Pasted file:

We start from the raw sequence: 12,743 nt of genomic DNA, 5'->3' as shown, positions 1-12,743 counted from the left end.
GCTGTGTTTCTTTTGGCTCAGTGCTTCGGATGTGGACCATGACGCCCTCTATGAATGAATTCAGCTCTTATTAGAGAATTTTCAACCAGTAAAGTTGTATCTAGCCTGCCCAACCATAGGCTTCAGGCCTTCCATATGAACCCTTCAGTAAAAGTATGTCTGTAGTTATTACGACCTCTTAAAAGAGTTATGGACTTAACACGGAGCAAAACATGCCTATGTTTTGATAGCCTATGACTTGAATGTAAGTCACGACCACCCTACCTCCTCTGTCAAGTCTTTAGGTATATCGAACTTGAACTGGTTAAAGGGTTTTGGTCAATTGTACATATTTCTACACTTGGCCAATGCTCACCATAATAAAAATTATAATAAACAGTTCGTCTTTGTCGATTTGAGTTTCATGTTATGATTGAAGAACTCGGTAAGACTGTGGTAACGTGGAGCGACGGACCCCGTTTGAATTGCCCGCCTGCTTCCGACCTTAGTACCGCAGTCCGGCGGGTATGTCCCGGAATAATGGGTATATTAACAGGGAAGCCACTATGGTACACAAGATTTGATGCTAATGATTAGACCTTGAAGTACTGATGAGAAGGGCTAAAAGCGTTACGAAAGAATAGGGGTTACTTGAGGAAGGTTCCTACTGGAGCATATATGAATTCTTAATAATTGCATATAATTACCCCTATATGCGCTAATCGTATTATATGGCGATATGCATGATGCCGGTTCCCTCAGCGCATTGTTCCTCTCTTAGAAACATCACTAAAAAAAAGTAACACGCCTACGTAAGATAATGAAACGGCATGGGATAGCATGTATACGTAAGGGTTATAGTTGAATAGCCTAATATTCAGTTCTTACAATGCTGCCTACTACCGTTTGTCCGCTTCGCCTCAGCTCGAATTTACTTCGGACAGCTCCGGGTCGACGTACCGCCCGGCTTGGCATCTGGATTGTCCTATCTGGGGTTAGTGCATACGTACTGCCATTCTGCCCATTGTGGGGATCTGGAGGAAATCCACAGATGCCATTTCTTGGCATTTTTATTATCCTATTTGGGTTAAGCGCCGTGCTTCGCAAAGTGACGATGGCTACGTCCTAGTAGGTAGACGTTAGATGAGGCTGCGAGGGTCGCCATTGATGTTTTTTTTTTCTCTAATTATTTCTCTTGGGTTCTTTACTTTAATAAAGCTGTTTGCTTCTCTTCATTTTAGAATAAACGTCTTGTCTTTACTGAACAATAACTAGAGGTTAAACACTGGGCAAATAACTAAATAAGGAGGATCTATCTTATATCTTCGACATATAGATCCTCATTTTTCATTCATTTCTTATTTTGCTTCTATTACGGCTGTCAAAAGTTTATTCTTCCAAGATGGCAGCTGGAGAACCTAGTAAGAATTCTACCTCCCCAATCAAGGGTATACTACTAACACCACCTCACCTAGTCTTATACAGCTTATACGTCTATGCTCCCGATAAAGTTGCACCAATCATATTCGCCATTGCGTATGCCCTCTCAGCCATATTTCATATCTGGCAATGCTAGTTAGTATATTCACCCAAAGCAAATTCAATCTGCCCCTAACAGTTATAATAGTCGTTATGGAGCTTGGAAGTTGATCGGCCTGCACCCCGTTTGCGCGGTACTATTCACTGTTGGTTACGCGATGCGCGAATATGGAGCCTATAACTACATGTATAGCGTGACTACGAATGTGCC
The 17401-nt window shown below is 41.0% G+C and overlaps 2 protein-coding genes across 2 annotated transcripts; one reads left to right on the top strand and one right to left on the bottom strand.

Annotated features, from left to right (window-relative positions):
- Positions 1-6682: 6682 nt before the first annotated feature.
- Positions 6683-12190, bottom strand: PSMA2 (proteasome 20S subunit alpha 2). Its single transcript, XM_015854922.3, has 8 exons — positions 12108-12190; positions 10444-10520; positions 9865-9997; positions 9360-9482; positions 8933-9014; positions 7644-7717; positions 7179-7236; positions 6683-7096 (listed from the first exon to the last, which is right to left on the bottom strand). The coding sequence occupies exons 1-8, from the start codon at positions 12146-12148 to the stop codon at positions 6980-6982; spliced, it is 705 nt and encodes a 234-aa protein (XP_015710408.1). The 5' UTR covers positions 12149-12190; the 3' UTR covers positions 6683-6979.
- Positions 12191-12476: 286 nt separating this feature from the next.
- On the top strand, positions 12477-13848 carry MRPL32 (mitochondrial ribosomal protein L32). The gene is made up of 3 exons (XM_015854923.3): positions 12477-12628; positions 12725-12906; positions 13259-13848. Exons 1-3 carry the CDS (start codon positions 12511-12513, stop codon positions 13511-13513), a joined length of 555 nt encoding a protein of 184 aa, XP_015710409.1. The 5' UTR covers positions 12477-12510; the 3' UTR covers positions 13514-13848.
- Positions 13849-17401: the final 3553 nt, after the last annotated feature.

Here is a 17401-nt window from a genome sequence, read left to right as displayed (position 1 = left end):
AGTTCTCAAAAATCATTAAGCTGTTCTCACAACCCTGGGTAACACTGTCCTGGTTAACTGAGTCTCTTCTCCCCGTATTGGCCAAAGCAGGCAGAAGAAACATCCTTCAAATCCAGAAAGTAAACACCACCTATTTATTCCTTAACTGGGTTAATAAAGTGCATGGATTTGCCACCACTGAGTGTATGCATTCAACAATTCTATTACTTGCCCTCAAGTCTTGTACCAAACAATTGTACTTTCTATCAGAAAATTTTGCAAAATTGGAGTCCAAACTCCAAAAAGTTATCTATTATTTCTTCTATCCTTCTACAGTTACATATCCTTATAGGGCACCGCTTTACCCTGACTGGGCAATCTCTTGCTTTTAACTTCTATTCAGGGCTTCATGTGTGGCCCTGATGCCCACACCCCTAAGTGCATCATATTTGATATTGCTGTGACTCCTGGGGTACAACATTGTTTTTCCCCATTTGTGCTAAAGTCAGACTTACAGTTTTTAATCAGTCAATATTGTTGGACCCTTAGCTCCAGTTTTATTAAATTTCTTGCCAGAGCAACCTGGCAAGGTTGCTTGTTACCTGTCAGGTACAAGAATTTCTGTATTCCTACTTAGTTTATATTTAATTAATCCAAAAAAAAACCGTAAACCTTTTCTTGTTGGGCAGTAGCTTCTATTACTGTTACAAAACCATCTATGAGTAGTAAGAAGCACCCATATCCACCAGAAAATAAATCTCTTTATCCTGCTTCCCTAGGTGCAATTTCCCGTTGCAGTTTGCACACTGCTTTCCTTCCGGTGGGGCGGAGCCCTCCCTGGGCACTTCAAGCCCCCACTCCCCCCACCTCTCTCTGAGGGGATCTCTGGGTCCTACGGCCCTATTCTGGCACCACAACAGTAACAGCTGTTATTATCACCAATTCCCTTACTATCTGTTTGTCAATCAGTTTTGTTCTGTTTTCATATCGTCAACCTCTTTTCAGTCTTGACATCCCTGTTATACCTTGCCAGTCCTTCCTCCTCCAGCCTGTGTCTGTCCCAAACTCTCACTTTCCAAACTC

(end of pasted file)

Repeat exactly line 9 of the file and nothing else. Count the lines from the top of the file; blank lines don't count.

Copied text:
- Positions 13849-17401: the final 3553 nt, after the last annotated feature.